Monday, February 20, 2006

Thoughts on the ACC Bubble

Conventional wisdom has it (and I think has it generally right) that the ACC is split into 3 groups of 4 with respect to the NCAA tourney - 4 in (Duke, BC, NC State, UNC), 4 out (G.Tech, V.Tech, Clemson, Wake) and 4 on the bubble (Maryland, Miami, Florida State, Virginia). Let's take a look at the tourney chances of each one:

Florida State - without question, on the court, this is the best team of the 4 on the bubble. They're at the top of the group in efficiency margin, and are a very good shooting team - in the top 4 in the conference in eFG%, 2pt%, 3pt%, and PPWS. They have some big shortcomings on offense - they don't share the ball well, turn it over too much, and don't rebound well - but on the whole the plusses are better than the minuses. Their schedule closing out the season is favorable - V.Tech and Miami on the road, Maryland and Duke at home. The two road games are against weaker teams, and FSU has done alright on the road, at least until the NC State blowout: 2-4, with three of the four losses by 6 points or fewer. Their two home losses were also very close games - a 1 point defeat at the hands of the Heels, and an overtime loss to Miami. If they can get three of the last four and a win in the conference tourney, they'll have 20 wins and fewer than 10 losses with a 9-7 mark in conference. That should get them in, even though they had a weak non-conference schedule and don't have a marquee win. Of course, I happen to be of the opinion that the one regular season game Duke is most likely to lose is at FSU, and that would certainly be a marquee win very close to selection time that could give the Noles a big boost. If they do get left out, they'll be a big threat in the NIT

Maryland - sports the best RPI (courtesy Pomeroy) of the group at 45, but has been struggling without McCray - just 2-5 in their last seven, including two home losses and losses to Clemson and Temple. The remainder of the schedule does them no favors - at FSU, at UNC, home against Miami, and at UVA. None of those are even close to guaranteed wins, and the Terps need two (if one of them is at UNC) or three wins in those four games to have a chance. Maryland had some solid wins early in the season, but I think the committee will largely disregard those, and focus on the performance of the McCray-less Terps, since that's who would be in the tourney. When it comes down to it, those Terps just don't have enough to warrant getting in.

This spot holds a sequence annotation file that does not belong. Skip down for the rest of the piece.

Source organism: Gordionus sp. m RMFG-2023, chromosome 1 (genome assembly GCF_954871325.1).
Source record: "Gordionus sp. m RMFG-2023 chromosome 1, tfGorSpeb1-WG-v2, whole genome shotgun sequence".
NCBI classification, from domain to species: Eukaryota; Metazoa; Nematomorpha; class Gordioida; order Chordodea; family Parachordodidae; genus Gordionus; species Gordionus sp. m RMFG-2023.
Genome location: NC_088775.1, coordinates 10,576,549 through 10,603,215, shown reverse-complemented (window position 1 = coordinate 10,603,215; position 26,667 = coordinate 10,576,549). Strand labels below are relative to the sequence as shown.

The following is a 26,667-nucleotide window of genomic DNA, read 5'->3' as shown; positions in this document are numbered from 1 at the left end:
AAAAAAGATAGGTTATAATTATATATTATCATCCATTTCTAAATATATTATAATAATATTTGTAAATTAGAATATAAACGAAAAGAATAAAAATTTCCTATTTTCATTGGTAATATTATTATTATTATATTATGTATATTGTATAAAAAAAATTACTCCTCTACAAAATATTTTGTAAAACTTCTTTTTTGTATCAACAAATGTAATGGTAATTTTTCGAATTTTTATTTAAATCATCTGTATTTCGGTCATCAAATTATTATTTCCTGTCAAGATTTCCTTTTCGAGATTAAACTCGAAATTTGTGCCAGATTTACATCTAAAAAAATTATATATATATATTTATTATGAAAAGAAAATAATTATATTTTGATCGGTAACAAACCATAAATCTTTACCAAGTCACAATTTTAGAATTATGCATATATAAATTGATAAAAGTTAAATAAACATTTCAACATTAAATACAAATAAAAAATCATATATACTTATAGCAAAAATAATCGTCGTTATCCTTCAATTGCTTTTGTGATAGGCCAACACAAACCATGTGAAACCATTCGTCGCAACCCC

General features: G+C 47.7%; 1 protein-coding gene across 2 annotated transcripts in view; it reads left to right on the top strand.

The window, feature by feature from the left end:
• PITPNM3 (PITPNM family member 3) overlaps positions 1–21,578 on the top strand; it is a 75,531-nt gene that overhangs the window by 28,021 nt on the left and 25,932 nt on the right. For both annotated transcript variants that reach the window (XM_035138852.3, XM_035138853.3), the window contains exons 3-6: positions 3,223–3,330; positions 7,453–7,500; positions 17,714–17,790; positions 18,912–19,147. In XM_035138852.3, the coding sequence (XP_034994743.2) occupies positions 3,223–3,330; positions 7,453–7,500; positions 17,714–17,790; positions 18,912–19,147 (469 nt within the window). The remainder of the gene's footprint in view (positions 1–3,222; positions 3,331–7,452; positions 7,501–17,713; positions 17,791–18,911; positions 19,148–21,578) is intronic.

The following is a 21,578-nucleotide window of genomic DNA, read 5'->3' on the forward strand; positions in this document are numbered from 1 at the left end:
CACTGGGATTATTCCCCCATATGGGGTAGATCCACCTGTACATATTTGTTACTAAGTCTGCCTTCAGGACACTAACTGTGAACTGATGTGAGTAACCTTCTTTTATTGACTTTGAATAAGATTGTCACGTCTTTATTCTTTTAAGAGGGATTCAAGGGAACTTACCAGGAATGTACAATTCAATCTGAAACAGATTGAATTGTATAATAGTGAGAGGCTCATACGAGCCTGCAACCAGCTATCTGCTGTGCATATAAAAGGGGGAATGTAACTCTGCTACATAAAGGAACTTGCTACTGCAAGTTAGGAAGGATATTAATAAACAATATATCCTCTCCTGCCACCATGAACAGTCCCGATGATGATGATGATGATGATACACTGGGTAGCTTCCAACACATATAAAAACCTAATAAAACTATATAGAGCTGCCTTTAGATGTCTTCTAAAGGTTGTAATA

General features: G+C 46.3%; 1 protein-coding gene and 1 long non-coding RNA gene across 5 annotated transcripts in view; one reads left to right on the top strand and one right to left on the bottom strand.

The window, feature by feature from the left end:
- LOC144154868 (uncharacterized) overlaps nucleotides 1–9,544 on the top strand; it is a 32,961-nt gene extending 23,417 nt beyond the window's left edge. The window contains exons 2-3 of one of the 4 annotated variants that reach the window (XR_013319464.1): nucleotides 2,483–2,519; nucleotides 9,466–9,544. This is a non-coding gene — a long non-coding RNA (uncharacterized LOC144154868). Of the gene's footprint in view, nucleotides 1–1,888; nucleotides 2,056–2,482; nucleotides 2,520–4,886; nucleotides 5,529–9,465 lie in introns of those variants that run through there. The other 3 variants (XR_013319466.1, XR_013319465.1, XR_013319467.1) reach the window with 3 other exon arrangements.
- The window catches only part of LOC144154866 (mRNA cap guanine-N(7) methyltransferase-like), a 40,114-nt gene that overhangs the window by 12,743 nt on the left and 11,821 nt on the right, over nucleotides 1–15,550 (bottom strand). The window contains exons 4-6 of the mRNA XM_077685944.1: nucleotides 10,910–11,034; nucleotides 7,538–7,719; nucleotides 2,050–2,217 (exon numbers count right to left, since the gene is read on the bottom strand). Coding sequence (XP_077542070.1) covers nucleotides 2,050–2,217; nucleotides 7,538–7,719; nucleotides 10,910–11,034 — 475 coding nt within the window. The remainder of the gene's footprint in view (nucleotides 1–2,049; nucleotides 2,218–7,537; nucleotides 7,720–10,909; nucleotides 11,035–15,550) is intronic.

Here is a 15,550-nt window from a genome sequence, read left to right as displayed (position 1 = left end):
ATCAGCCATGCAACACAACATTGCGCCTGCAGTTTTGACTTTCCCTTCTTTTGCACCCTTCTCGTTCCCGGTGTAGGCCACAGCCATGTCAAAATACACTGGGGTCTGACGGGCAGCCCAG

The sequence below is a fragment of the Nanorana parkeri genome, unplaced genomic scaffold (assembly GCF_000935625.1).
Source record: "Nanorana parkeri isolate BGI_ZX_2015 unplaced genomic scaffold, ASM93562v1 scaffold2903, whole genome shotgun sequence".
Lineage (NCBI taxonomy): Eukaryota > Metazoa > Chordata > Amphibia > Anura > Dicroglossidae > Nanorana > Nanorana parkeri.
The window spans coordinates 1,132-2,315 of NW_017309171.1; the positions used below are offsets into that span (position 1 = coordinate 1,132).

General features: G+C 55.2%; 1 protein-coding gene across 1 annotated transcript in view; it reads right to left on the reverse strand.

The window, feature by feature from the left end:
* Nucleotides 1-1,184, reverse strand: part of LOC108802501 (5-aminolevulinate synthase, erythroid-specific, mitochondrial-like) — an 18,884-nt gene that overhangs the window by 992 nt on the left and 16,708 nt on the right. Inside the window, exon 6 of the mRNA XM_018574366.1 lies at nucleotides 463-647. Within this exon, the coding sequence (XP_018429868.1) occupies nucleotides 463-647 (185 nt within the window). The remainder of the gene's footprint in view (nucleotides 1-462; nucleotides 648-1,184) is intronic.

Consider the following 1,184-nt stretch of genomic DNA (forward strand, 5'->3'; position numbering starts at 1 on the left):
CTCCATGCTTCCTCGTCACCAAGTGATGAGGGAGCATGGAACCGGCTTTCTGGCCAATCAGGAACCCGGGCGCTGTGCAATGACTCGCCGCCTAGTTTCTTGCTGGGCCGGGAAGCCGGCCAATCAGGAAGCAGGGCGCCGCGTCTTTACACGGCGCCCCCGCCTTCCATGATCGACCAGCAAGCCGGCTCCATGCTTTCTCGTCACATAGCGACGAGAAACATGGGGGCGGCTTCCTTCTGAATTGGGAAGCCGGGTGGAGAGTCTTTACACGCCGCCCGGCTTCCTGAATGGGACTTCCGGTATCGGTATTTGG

Miami - It's going to be difficult, but not impossible, for the Canes to make it. They had a decent non-conference schedule, but scored no wins against their tougher opponents. Home losses to NC State and UNC as part of their current four game skid really hurt their chance to pick up a second marquee win to go along with their victory in the Dean Dome. Still, at 6-7, and with a favorable remaining schedule (vs V. Tech, at Maryland, vs. FSU), 9-7 is not out of the question. Even so, that would leave their overall record at 17-12 going into the ACC tourney, and their RPI likely hovering in the 50s. Miami might need two wins in the tourney even if they win out to get consideration.

Virginia - Raise your hand if you thought back in December that we could even be having this discussion about the Cavs. Coach Leitao has pulled a lot out of this group, especially considering they are 9th in offensive efficiency, 6th in defensive efficiency, and 9th in margin (behind even Virginia Tech). They're the worst shooting team in conference, and are 10th in PPWS only because they have succeeded at getting to the free throw line. Still, they have a chance to pick up some big wins (Boston College at home, Carolina on the road) and have two other actually winnable games (at Clemson, vs. Maryland). Still, the poor performance of the team in the non-conference season and their correspondingly bad RPI (72, worse than Clemson's) means that there's zero margin for error here - the Cavs absolutely have to win out.

Best case scenario (ignoring the fact that I really don't want Duke to lose): FSU wins its next three, gets the marquee win over Duke at home, but loses to Miami. Miami wins out, and Virginia wins out (Maryland, of course, loses 3 of its games, but we'll toss in a win at UNC just because it's fun to think about the Heels losing). Virginia would be at 10-6, the two Florida schools at 9-7 (ideally with UNC). NC State would be 11-5, and BC also 10-6. Virginia would actually be the three seed in that scenario since it would hold the head to head tiebreaker with BC. I'm not 100% sure how Miami, FSU, and UNC would be split up among the 5, 6, and 7 seeds, but let's just say they fall in that order. Each bubble team would then need to win at least one game in the tourney (feasible in this scenario). That just might make it possible for 7 teams to get in. Now, the odds of this happening are infinitesimal - there's just no way Virginia can win out - but it just shows that, as we sit today, there's still a shot for three more teams to get in from the ACC. Of course, the most likely scenario is that only FSU gets in and the conference gets 5 bids - not a terrible showing, but certainly a far cry from what was hoped for at the start of the season.

1 comment:

Anonymous said...

Well Virgina got the first one with BC. I never expected such a lopsided win! While I wouldn't put it past the Cavs to win out, if they do, Leitao in my opinion takes coach of the year. (Even without winning out, he should still get serious consideration. While I admit that Williams has done a commendable job, they at least had a core group of supporting players who played in the championship last year. Leitao built that team up from absolutely nothing into the suprise of the conference!)